An Army officer who returned to Afghanistan despite almost dying on his last operational tour has been recognised for his bravery in more than 50 high-intensity battles.
Three years ago Captain Nick Garland's patrol base was attacked with rocket-propelled grenades, burning slices of shrapnel into his neck, down his windpipe, and through his thyroid, artery and lung.
He lost six-and-a-half pints of blood and had to be defibrillated on a helicopter before slipping into a month-long coma.
Captain Nick Garland, aged 29, of 1st The Queens Dragoon Guards
The 29-year-old, of 1st The Queen's Dragoon Guards, from Newbury, Berkshire, needed multiple operations to repair his collapsed artery and feed blood to his limbs, with months of rehabilitation to restore his mobility.
Last year he deployed with his Regiment on Operation Herrick 15 as part of an elite reconnaissance troop at the front of operations in Afghanistan.
He was mentioned in dispatches after finding himself back in the firing line as a troop leader of the Brigade Reconnaissance Force (BRF) in Helmand.
He said: "I wanted to go back, so I wasn't nervous but I was a little apprehensive about returning.
"I don't have any negative feelings about what happened as I don't really remember the injury. It was just a bang and lights out for me, but I wanted to get over that first contact that I knew would occur.
"I knew that would be the big moment for me, but once I had done that it was just normal jogging really.
"It was harder for my family.
"My parents are both ex-military so understand what happens and why it happens, and they knew I had to go back because I wanted to.
"It was hard for my wife Katie with the injuries I had before. But all through Sandhurst you are taught that an officer leads from the front and what better way to do that than to come back from injury to then go back on frontline and do the role that I did."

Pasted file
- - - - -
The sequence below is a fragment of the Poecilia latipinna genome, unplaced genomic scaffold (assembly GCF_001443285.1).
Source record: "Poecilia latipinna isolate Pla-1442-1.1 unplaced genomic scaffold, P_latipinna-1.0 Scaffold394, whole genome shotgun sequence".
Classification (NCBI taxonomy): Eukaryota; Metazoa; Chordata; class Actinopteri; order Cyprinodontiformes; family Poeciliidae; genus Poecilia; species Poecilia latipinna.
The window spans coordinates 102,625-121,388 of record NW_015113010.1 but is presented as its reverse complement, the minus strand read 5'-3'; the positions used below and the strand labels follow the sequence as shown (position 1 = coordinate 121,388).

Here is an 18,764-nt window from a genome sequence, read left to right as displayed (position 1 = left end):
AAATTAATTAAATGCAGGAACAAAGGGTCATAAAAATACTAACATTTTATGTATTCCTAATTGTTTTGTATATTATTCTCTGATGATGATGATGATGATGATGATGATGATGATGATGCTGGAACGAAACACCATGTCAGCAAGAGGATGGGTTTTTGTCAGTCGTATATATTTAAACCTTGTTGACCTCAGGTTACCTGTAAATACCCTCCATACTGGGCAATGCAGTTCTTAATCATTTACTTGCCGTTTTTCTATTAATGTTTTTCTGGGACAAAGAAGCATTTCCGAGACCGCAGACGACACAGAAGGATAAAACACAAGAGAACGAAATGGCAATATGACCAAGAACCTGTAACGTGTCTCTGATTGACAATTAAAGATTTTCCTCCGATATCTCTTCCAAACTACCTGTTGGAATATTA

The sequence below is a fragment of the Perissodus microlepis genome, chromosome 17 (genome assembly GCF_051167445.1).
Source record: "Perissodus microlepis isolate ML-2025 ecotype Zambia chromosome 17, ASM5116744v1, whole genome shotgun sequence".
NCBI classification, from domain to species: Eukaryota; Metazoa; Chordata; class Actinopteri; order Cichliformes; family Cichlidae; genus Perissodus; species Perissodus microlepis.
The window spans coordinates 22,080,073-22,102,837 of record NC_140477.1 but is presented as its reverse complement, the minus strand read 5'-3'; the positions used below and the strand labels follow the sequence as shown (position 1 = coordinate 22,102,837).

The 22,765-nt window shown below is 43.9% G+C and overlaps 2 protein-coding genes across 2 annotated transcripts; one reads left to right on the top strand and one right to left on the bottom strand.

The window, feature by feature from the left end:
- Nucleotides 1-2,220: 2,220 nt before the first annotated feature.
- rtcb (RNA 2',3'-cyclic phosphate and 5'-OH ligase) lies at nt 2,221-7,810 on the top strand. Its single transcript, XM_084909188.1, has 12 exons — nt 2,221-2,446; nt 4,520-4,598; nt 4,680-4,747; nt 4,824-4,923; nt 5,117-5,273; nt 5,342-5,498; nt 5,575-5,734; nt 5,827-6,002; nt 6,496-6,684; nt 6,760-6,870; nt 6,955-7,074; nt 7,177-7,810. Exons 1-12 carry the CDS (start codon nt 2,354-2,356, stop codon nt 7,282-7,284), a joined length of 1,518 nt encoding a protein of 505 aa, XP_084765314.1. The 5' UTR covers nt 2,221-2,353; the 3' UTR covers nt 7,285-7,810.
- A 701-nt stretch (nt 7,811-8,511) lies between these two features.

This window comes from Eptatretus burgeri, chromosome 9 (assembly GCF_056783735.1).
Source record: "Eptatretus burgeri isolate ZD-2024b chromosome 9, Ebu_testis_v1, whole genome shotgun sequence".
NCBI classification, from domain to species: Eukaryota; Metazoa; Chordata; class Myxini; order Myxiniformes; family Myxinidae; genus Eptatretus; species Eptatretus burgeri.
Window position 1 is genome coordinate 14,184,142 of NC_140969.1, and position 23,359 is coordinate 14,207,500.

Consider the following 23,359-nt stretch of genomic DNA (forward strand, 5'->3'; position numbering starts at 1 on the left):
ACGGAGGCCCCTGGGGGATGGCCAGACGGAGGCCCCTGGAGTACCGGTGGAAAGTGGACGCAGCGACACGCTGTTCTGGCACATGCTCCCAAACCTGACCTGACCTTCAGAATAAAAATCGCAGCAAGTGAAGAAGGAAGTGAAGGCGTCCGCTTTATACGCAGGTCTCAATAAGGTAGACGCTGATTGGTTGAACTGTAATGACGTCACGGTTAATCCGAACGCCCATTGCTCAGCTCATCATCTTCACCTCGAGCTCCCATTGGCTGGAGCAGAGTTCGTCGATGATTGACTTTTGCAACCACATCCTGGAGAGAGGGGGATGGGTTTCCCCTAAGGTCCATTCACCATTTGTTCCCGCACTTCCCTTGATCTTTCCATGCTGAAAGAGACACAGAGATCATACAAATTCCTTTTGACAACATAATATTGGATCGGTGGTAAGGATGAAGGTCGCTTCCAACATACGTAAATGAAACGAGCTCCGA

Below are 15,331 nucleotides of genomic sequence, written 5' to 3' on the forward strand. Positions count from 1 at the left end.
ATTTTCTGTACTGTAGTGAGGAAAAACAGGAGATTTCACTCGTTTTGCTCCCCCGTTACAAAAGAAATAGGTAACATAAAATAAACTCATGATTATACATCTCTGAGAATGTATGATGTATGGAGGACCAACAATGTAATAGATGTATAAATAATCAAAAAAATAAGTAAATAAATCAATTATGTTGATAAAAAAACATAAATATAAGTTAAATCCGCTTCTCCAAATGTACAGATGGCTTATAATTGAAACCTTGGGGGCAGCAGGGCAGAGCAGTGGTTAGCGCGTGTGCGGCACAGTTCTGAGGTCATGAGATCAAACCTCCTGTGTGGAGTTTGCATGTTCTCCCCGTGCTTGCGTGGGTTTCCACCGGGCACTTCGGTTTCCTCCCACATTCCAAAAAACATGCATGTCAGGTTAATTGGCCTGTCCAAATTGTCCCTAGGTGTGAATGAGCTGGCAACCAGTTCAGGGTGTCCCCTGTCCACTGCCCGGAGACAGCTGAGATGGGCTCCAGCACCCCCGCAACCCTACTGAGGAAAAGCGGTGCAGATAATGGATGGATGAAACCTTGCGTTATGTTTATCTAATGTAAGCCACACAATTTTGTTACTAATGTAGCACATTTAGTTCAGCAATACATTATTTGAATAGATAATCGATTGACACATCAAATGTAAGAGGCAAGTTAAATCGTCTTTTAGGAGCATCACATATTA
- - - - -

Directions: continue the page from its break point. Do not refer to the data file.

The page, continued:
Captain Nick Garland was awarded a Mention in Despatches for his bravery
During one of the battles of the six-month tour, Cpt Garland and his troops were providing a cordon on October 31 when they came under heavy fire from four positions.
The insurgents, some just 100 metres away, fired at the soldiers with machine guns, rocket-propelled grenades and mortars.
Cpt Garland crossed 300 metres of open ground under fire to direct his lead sections into a defensive position to enable the rest of the soldiers to extract from the attack.
He said: "It's not so much something that you do, but something that you have to do in order to make space for yourself and others around you.
"If you are running through enemy fire you are doing it for a reason - you are either leaving, or making space for somebody else to have an effect on the enemy."
His heroism came to the fore again six weeks later while his patrol was searching an improvised explosive device (IED) factory in the Arghandab River Valley but came under heavy Taliban fire.
Putting himself in the enemy firing line, Cpt Garland simultaneously led his sections into positions to return fire and suppress the insurgents, allowing others to complete the search of the IED factory, while others cleared a helicopter landing site.
Three weeks later Cpt Garland and his men came under heavy machine gun fire in an insurgent haven north of Patrol Base Rahim in Nahr-e Saraj.
The officer led a counterattack forcing the enemy into retreat, with him following more than 300 metres of complex terrain with scars of previous roadside bombs.
Cpt Garland's citation states: "Garland's unwavering bravery and cool-thinking has inspired his soldiers in the most hostile of environments. Under contact, he has consistently sought to take the fight to the enemy."
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